A quick check (10:18 PM EDT) of WWV 10 MHz shows 20 dB over S9 SSI meter reading on a reasonably accurate-reading Icom IC-756PROII receiver signal strength meter connected to an outside wire dipole antenna.

    One must go with field observations by qualified observers, of course, over hypothesis or a ‘light reading of the tea leaves’ any day …

    .

  31. J says:

    Hey Doug in Seattle!
    We were in Puyallup this afternoon and heard a deep rumble too. Thought maybe it was a C-17 but then it was too sustained for a bit too long and then it died off too abruptly too, it seemed. Heard it two or three times around 3pm.

  32. Daniel Vogler says:
    September 26, 2011 at 4:16 pm
    The prediction shows we should be around the 65-70 range but as of right now its 108.
    The NOAA sunspot number you refer to must be multiplied by 0.6 to get the ‘official’ number.

  33. David Farris says:

    Am I missing something? Comet Elenin appears to have done a Shoemaker-Levy 9 (from what I gather) and now we have a CME? I know correlation does not equal causation, but isn’t it curious that, yet again, the comet-CME coincidence appeared?

  34. Legatus says:

    A temporary increase in the local solar wind would seem to be a great time to see if this results in lesser cloudyness due to a corresponding decrease in cosmic rays. Think of this as an opportunity.

  35. Brian H says:

    J & Doug;
    Heard it here in Vancouver, BC, too. Thought it was prolonged thunder at a distance at first, but concluded that was exceedingly unlikely, as we get very few electric storms here.

  36. Brian H says:

    This solen page is even better, IMO:
    http://www.solen.info/solar/solcycle.html
    “Cycle 24 is expected to peak sometime in 2013. The current prediction is for a smoothed sunspot number maximum somewhere in the range 50-70.”

    http://www.solen.info/solar/cycl23_24.gif

  37. Ed Mertin says:

    I can see a glow from the northern lights from my place at 2200 ft altitude in the Ozarks in northern Arkansas. Clear as a bell and a pretty cool night, CO2 didn’t trap any of the warming today from the whomperjawwed sun that’s mysteriously blank on the SH.

    mkurbo says: September 26, 2011 at 8:41 pm “I just saw this post on the EPA –it’s really nuts !!!”
    During the Repub debate in Orlando, FL I got a kick out of how quickly Herman Cain replied to the question of which government agency he would eliminate. “The EPA” he says, “they’re nuts” or something to that effect. He walked away handsomely with the FL straw pole. I wonder how many folks wish he was the POTUS instead, I know I do. I like his focus on the important stuff. Instead of lavi$h partie$ with the likes of Earth, Wind & Fire almost every evening and crooked political schemes.

  38. DesertYote says:

    _Jim
    September 26, 2011 at 7:22 pm
    ###
    96.3 :) I should have thought to mention this.

  39. Richard111 says:

    The present state of this layman’s understanding of solar cycles is that large sunspots close to the equator indicate the approaching end of the cycle. A bit early isn’t it? Also curious at the lack of sunspots in the southern hemisphere. Hope one of the gurus on this site will offer words of wisdom and comfort. :-)

  40. Doug in Seattle says:

    J, I heard it about 2:30 PM in Bellevue. Thought at first it was the sound of something on I-90, or maybe a jet from SeaTac with odd cloud conditions focusing the sound, but it died out and I-90 sounded its normal higher pitched sound. Then I was thinking it just the spot I was in. About 5 minutes later though it came back and lasted for about 2 minutes then was gone again, but I was in a different place.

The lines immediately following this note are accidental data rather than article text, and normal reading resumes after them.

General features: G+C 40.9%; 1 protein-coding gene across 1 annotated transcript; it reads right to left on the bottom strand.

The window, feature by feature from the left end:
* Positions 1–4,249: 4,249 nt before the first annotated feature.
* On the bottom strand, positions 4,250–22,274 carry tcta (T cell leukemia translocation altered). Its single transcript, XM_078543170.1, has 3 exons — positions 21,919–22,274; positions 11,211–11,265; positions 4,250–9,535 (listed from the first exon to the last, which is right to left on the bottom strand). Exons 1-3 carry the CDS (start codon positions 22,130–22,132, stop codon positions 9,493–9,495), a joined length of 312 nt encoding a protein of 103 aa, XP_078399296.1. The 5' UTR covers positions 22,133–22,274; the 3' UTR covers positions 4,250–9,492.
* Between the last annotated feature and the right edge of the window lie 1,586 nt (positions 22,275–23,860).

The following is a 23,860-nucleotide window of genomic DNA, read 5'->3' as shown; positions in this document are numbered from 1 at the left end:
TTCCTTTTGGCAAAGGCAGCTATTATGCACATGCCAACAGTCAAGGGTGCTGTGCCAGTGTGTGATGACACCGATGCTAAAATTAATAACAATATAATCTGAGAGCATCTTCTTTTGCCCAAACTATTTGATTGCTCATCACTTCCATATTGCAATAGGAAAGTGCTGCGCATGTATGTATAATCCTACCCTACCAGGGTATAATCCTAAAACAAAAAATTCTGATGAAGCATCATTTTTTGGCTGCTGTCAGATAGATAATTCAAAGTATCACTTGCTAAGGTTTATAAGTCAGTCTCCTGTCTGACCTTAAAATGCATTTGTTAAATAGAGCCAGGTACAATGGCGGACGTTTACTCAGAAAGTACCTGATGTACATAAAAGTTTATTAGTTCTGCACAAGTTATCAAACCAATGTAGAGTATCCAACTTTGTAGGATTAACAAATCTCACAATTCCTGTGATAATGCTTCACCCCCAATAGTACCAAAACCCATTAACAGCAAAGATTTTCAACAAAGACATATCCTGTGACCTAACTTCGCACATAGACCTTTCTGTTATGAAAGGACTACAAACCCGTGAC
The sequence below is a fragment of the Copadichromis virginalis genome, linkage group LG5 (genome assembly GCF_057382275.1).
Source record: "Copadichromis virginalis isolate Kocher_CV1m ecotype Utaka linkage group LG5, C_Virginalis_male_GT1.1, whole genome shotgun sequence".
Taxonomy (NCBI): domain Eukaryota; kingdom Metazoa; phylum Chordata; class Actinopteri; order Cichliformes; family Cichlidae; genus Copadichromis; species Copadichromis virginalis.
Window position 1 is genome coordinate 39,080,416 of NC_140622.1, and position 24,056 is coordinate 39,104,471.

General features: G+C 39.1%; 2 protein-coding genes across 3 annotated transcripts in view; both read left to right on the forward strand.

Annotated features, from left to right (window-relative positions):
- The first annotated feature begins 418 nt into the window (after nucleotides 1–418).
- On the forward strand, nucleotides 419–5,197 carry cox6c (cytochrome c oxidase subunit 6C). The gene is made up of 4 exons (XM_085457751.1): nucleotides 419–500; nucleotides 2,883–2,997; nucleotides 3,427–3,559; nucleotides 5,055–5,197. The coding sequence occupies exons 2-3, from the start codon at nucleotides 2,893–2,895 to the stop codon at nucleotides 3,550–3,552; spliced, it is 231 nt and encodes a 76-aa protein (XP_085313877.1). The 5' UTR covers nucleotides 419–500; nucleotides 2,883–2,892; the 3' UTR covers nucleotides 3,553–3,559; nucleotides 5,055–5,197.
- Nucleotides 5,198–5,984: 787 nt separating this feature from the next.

I heard once about someone up in Alaska attributing a similar sound to HAARP, but dismissed it (too many conspiracies there and my skeptical nature – you know). Perhaps they were actually hearing an aurora in the daytime.

    I saw the aurora when I worked in the far north, but didn’t hear anything then. But who knows, perhaps it’s possible for one to make a sound.

    Anyway, it makes for an interesting mystery.

  41. Doug in Seattle says:

    Interesting that 3 of us heard this sound in the PNW. Did anyone elsewhere hear the deep base rumbling at about 2:40 to 3:00 PM PDT (where PDT=UTC 0800).

  42. Doug in Seattle says:
    September 26, 2011 at 11:34 pm

    Perhaps they were actually hearing an aurora in the daytime.

    I saw the aurora when I worked in the far north, but didn’t hear anything then. But who knows, perhaps it’s possible for one to make a sound.
    ======================================================

    From what i googled, the only sound that you could possibly hear from auroras are crackling or a hissing type sound. http://www.astronomycafe.net/qadir/q1852.html

  43. John Marshall says:

    Wow, and that big spot is larger than the Earth.

  44. bushbunnyy says:

    Jack Morrow, never look at the sun unless through smoked glass didn’t your parents tell you.
    LOL

  45. Edim says:

    “The present state of this layman’s understanding of solar cycles is that large sunspots close to the equator indicate the approaching end of the cycle. A bit early isn’t it? Also curious at the lack of sunspots in the southern hemisphere. Hope one of the gurus on this site will offer words of wisdom and comfort. :-)”

    I don’t think that sunspots approaching the equator indicate the end of the cycle, rather maximum of the cycle. Actually, maximum can happen a year or so after sunspots have approached the equator. Maximums are kinda fuzzy, minimums not so much.
    http://solarscience.msfc.nasa.gov/images/bfly.gif
    http://www.leif.org/research/SC14-and-24.png